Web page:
Anthony Pellicano held sway, for years, as one of the most notorious and sought-after private investigators in Los Angeles, but fell into a maelstrom of controversy (and numerous federal indictments) during the early 2000s for extensive charges that involved racketeering and wiretapping. As a detective, Pellicano catered almost exclusively to the filthy rich, with a staggering network of high-profile Hollywood clients who used his wiretapping abilities to dig up "dirt" on business competitors and ex-spouses. It all came crashing down for Pellicano, however, in the fall of 2002, amid a federal investigation into threats against the entertainment journalist Anita Busch for reportedly authoring disparaging articles about Hollywood power player Michael Ovitz. Though seemingly unrelated to Pellicano on the surface, that situation in fact bore direct connections to him -- connections that unearthed his entire wiretapping enterprise in broad daylight and gamely brought it to the attention of federal agents. The FBI investigation against Pellicano spanned six years and also unearthed the detective's extensive involvement in racketeering; when the jury finally handed the verdict down, in spring 2008, it validated 76 of the 77 charges against Pellicano, and the press estimated a sentence for him of up to 20 years in prison, solely from the racketeering charges.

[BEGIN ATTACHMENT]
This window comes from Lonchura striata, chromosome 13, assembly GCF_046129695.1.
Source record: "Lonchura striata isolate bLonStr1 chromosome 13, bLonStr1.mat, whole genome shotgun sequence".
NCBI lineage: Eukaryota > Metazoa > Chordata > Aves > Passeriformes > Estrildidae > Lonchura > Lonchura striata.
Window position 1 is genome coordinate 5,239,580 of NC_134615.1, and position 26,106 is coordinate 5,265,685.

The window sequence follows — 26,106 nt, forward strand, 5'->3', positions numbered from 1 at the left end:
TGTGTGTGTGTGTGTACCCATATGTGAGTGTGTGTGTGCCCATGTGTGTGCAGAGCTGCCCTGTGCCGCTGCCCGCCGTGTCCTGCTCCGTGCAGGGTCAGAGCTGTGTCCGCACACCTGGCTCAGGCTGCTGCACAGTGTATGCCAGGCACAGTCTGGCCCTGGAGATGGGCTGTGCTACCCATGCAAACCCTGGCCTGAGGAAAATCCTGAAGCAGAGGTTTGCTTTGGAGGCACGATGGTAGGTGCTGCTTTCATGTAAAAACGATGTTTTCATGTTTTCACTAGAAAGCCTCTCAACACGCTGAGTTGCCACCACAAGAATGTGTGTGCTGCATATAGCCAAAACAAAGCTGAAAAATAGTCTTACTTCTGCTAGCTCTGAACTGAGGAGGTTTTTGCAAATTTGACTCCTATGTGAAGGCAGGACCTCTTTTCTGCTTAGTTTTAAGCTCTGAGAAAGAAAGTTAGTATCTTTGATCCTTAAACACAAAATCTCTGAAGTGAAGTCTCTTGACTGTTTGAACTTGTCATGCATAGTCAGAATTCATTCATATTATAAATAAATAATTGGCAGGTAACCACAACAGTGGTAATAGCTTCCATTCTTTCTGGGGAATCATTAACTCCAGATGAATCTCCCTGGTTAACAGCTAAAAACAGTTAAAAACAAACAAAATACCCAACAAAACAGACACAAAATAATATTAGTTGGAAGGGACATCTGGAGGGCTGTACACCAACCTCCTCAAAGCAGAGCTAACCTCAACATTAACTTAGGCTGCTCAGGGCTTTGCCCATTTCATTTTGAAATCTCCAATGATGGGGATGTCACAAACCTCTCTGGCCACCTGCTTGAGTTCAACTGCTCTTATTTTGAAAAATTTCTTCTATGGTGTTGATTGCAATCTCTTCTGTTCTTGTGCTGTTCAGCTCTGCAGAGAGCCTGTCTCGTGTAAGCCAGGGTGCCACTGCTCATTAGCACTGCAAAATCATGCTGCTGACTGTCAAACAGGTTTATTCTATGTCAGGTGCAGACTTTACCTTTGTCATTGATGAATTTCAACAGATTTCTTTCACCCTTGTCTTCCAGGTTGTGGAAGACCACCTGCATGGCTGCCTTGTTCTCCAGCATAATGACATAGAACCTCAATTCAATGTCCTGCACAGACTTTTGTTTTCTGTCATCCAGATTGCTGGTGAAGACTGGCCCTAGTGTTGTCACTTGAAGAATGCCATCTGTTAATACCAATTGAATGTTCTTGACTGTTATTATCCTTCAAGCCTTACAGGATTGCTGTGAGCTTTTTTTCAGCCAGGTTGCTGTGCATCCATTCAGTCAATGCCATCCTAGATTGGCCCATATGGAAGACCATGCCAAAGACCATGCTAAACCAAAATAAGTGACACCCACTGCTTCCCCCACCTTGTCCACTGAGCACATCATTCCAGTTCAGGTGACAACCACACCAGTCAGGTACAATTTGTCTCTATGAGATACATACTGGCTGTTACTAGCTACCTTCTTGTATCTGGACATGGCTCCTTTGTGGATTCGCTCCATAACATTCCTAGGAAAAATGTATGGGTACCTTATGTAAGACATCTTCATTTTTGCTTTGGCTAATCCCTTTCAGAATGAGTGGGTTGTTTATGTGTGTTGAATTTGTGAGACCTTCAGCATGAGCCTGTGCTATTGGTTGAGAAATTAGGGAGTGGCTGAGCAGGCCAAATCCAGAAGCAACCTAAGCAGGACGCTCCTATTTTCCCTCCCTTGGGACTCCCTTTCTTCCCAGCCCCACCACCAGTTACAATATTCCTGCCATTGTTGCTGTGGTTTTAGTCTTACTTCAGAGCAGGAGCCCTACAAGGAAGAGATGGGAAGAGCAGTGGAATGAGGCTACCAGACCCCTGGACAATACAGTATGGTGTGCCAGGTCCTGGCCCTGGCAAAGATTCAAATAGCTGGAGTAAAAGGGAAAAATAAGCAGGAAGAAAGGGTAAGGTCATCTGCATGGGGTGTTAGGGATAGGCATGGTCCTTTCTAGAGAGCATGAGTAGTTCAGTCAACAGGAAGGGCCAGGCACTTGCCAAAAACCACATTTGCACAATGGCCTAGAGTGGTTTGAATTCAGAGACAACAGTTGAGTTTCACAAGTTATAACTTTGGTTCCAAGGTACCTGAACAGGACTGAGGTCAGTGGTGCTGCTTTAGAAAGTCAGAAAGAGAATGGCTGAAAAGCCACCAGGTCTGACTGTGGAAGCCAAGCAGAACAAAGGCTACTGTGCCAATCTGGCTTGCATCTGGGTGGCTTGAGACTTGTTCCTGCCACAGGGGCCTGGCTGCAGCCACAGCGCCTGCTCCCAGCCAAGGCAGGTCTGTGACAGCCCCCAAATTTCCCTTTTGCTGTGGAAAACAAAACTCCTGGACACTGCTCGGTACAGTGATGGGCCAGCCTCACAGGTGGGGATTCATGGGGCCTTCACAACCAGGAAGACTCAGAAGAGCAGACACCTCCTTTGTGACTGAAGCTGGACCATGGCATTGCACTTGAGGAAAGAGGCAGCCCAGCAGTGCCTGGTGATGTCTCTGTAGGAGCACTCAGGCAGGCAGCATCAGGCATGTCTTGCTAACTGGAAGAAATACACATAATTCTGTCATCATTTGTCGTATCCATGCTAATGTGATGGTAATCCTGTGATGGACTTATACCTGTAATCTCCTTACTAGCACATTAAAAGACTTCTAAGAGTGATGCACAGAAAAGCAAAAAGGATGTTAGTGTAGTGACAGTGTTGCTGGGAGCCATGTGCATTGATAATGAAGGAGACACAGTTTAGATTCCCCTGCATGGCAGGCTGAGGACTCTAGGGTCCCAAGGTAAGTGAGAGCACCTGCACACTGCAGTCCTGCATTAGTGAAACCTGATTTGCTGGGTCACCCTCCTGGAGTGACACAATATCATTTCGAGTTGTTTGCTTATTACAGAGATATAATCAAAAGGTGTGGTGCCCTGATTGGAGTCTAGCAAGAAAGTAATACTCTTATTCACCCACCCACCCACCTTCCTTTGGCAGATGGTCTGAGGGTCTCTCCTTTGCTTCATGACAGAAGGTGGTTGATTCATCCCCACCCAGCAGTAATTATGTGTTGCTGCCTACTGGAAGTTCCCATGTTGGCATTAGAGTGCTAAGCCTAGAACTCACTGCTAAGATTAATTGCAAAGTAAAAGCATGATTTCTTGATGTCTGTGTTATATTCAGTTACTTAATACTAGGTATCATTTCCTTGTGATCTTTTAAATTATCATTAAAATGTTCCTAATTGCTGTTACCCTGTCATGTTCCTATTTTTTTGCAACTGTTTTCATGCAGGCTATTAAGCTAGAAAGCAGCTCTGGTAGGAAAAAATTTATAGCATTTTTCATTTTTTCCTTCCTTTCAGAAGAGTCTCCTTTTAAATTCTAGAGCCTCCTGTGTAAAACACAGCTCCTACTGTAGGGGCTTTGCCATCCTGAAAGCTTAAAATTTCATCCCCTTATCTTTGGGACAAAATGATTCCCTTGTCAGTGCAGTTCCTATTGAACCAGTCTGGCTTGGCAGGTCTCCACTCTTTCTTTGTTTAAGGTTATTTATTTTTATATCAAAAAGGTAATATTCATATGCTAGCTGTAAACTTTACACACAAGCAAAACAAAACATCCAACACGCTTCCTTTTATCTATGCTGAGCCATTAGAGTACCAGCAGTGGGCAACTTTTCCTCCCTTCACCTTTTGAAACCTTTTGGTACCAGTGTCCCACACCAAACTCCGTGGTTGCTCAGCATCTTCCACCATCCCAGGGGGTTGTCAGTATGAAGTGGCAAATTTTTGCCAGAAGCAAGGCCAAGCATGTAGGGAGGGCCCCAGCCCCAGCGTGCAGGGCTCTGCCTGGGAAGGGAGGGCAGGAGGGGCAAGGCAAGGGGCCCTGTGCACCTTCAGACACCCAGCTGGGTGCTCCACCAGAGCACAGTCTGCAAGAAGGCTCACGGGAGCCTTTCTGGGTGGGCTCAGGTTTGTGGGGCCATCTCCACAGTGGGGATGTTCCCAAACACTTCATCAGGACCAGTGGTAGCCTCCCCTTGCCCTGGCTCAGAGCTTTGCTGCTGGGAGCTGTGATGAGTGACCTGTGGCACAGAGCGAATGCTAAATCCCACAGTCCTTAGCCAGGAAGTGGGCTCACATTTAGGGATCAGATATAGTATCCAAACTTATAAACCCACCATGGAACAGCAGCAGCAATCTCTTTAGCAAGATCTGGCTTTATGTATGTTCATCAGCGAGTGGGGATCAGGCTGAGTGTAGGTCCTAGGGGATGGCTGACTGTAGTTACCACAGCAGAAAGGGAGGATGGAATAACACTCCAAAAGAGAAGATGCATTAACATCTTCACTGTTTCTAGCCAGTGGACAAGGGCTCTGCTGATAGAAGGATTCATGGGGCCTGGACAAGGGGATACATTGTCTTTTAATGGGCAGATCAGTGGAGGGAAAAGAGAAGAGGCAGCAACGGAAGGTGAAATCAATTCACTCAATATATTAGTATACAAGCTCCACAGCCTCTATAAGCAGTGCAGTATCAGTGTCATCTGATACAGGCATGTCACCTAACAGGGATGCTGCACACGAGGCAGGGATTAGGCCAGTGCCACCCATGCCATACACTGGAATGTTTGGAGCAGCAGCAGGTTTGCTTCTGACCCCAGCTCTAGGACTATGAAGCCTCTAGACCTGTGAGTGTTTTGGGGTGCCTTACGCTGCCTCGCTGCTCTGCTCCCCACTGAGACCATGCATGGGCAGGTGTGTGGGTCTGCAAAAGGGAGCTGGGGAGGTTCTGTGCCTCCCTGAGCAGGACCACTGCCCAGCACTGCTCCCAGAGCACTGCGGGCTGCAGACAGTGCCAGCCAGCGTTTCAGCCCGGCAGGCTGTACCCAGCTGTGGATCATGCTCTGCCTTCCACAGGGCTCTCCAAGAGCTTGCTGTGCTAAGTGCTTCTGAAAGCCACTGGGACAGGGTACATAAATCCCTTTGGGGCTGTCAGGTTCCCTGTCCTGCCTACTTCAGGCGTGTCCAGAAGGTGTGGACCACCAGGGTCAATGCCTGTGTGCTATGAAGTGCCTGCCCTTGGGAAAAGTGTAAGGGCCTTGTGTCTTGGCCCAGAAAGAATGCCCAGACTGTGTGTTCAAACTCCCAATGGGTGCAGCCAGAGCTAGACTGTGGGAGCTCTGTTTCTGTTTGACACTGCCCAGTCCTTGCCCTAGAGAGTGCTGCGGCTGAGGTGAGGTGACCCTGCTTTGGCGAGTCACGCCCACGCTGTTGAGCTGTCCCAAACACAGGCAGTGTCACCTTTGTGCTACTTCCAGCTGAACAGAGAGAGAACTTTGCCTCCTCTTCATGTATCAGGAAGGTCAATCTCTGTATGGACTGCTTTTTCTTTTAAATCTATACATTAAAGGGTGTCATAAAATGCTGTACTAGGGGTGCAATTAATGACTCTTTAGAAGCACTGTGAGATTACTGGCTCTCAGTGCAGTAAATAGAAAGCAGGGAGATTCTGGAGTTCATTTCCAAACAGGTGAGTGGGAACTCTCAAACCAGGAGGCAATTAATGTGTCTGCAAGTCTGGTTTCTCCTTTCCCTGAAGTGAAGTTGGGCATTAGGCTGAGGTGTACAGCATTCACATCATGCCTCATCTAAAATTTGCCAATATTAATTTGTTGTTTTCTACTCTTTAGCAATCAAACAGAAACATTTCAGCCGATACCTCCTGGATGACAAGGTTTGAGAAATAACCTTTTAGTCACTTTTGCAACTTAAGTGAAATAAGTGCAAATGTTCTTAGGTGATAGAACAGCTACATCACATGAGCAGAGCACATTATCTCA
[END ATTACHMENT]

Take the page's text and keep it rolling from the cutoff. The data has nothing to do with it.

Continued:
Over the years, Pellicano also participated in film production to some degree. He played a supporting role in Peter Bogdanovich's critically derided comedy Illegally Yours (1988) and scripted a 1985 episode of the Tom Selleck detective series Magnum, P.I.